The young Pontormo, was involved in the decoration of floats for the Carnevale of 1513, held in Florence and his paintings were based on designs by Andrea del Sarto. Most compelling in terms of the attribution is the beautiful preparatory drawing revealed in infrared reflectograms beneath the paint surface which are indisputably by Pontormo's own hand (fig. 1). The fluid, confident designs are entirely typical of the artist, with billowing outlines to the limbs and broad, rounded thighs. As Falciani indicates, this graphic style is comparable with two sheets by Pontormo, one in a French private collection and the other in the Galleria degli Uffizi, Florence (inv. no. GDSU. 662 F verso).3 The two drawing were preparations for the artist's fresco in the Basilica della Santissima Annunziata, Florence, which dates between 1513 and 1515, contemporaneous with the present painting.4
In the Carnevale of 1513, five of the seven floats in the procession were dedicated to prominent figures of Ancient Rome.5 These Roman themes were aptly suited to celebrations held by the Medici, promoting the paradigm of moral heroism, military boldness and a patriotic loyalty to the Republic.6 This valiantly selfless paradigm is epitomized in the story of Marcus Curtius. According to Livy’s History of Rome, an earthquake of great seismic force had opened an immeasurable crevasse in the ground at the Forum at Rome. Unable to fill its incalculable depth, the citizens of Rome sought the counsel of soothsayers who declared they must sacrifice to the abyss the greatest treasure of the Roman People:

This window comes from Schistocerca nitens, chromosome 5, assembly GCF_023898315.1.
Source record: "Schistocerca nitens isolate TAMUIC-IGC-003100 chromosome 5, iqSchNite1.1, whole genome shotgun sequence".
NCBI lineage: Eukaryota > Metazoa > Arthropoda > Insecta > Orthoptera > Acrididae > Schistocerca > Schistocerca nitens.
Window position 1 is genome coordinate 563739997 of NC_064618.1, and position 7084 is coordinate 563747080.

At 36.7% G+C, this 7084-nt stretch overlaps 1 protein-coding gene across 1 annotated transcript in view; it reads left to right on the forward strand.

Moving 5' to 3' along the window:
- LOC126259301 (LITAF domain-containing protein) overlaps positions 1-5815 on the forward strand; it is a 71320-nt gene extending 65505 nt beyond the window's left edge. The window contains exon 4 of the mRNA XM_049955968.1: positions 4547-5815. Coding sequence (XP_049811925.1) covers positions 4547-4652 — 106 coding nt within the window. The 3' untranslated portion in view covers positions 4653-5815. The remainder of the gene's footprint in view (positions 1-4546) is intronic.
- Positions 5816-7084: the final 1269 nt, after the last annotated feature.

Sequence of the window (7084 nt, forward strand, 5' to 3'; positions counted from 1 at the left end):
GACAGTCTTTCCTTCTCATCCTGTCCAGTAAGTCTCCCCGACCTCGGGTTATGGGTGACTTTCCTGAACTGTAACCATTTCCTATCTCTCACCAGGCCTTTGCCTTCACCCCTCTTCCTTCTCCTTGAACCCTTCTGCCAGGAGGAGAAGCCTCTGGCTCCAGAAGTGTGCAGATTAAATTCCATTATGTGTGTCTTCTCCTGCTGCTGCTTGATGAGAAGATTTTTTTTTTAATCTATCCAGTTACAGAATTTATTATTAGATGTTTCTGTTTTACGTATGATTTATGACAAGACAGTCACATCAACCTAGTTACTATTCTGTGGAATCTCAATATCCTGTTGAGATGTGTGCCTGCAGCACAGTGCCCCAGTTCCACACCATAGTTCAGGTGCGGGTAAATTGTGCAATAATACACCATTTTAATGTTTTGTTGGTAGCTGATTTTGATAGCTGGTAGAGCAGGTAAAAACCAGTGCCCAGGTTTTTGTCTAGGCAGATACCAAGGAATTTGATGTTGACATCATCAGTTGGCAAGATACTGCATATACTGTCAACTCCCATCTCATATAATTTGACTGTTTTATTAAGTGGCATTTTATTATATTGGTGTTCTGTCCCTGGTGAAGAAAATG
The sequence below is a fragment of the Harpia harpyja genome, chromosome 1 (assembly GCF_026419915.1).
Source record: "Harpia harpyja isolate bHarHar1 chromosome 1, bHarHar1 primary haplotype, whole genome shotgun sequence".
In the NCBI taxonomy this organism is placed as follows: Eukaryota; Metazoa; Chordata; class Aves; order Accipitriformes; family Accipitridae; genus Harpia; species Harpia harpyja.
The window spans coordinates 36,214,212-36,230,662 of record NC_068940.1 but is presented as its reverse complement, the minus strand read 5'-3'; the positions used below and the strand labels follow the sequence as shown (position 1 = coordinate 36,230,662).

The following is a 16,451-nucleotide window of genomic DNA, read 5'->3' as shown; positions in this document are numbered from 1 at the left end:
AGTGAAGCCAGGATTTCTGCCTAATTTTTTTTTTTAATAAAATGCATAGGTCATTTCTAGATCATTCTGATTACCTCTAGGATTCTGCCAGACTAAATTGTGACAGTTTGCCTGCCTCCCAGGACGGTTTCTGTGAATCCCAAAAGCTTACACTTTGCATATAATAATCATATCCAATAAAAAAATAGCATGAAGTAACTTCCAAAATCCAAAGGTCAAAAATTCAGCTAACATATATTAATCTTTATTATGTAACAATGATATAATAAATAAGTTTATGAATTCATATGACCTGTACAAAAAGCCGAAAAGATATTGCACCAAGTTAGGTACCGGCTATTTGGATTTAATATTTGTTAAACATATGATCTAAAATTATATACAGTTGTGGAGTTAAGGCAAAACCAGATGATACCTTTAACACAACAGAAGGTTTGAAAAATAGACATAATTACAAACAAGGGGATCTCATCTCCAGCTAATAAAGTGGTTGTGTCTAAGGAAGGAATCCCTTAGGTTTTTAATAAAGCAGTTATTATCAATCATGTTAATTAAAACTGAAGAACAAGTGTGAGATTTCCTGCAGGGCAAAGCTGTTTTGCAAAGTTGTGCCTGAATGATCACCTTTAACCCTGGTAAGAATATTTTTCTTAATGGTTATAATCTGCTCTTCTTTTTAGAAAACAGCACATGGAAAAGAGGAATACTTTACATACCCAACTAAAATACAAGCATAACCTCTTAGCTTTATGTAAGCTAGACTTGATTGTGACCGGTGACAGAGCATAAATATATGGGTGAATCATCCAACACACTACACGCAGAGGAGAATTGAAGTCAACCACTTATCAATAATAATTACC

“Thereupon Marcus Curtius, a young soldier of great prowess, rebuked them, so the story runs, for questioning whether any blessing were more Roman than arms and valor. A hush ensued as he turned to the temples of the immortal gods which rise above the Forum, and to the Capitol, and stretching forth his hands, now to heaven, now to the yawning chasm and to the gods below, he devoted himself to death. After which, mounted on a horse caparisoned with all possible splendor, he plunged fully armed into the gulf.”7
1. Oral communication upon firsthand inspection.
2. C. Falciani, 2014, under Literature.
3. J. Cox-Rearick, "Aggiunte al 'corpus' dei disegni del Pontormo: 1981-1994", in R.P. Ciardi and A. Natali, Pontormo e Rosso: atti del convegno di Empoli e Volterra progetto Appiani di Piombino, Florence 1996, p. 65, reproduced figs. 1-2.
4. C. Falciani, 2014, op. cit.
7. Livy, History of Rome, VII:6, B.O. Foster ed., vol. III, Cambridge Mass. 1924, p. 375.
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